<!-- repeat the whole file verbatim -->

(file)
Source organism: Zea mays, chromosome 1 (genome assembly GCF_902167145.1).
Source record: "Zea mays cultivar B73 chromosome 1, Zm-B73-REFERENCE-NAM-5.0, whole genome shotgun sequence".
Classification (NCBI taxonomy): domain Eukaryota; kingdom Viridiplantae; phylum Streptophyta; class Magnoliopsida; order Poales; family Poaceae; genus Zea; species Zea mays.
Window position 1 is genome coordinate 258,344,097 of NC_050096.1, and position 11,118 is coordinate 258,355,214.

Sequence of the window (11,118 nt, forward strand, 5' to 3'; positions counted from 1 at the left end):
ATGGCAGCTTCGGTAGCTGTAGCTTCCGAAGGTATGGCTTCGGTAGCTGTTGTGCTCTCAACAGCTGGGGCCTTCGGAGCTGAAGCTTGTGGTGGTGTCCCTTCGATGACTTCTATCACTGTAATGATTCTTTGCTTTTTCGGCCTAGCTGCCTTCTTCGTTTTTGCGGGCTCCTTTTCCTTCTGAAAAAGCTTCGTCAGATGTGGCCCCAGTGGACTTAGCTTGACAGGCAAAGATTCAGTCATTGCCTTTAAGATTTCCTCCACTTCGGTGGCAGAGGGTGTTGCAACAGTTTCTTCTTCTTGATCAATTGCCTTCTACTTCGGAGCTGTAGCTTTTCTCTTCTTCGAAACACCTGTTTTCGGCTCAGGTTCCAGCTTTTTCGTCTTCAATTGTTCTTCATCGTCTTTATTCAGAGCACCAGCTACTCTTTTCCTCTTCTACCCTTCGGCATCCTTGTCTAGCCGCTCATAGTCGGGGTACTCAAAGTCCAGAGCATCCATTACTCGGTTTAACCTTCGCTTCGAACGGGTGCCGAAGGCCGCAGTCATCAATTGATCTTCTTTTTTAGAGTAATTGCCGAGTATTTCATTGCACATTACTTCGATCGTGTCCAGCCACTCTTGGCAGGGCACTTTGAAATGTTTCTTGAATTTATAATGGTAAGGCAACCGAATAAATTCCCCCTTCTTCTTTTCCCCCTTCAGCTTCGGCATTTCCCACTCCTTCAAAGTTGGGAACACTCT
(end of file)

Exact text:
Source organism: Zea mays, chromosome 1 (genome assembly GCF_902167145.1).
Source record: "Zea mays cultivar B73 chromosome 1, Zm-B73-REFERENCE-NAM-5.0, whole genome shotgun sequence".
Classification (NCBI taxonomy): domain Eukaryota; kingdom Viridiplantae; phylum Streptophyta; class Magnoliopsida; order Poales; family Poaceae; genus Zea; species Zea mays.
Window position 1 is genome coordinate 258,344,097 of NC_050096.1, and position 11,118 is coordinate 258,355,214.

Sequence of the window (11,118 nt, forward strand, 5' to 3'; positions counted from 1 at the left end):
ATGGCAGCTTCGGTAGCTGTAGCTTCCGAAGGTATGGCTTCGGTAGCTGTTGTGCTCTCAACAGCTGGGGCCTTCGGAGCTGAAGCTTGTGGTGGTGTCCCTTCGATGACTTCTATCACTGTAATGATTCTTTGCTTTTTCGGCCTAGCTGCCTTCTTCGTTTTTGCGGGCTCCTTTTCCTTCTGAAAAAGCTTCGTCAGATGTGGCCCCAGTGGACTTAGCTTGACAGGCAAAGATTCAGTCATTGCCTTTAAGATTTCCTCCACTTCGGTGGCAGAGGGTGTTGCAACAGTTTCTTCTTCTTGATCAATTGCCTTCTACTTCGGAGCTGTAGCTTTTCTCTTCTTCGAAACACCTGTTTTCGGCTCAGGTTCCAGCTTTTTCGTCTTCAATTGTTCTTCATCGTCTTTATTCAGAGCACCAGCTACTCTTTTCCTCTTCTACCCTTCGGCATCCTTGTCTAGCCGCTCATAGTCGGGGTACTCAAAGTCCAGAGCATCCATTACTCGGTTTAACCTTCGCTTCGAACGGGTGCCGAAGGCCGCAGTCATCAATTGATCTTCTTTTTTAGAGTAATTGCCGAGTATTTCATTGCACATTACTTCGATCGTGTCCAGCCACTCTTGGCAGGGCACTTTGAAATGTTTCTTGAATTTATAATGGTAAGGCAACCGAATAAATTCCCCCTTCTTCTTTTCCCCCTTCAGCTTCGGCATTTCCCACTCCTTCAAAGTTGGGAACACTCT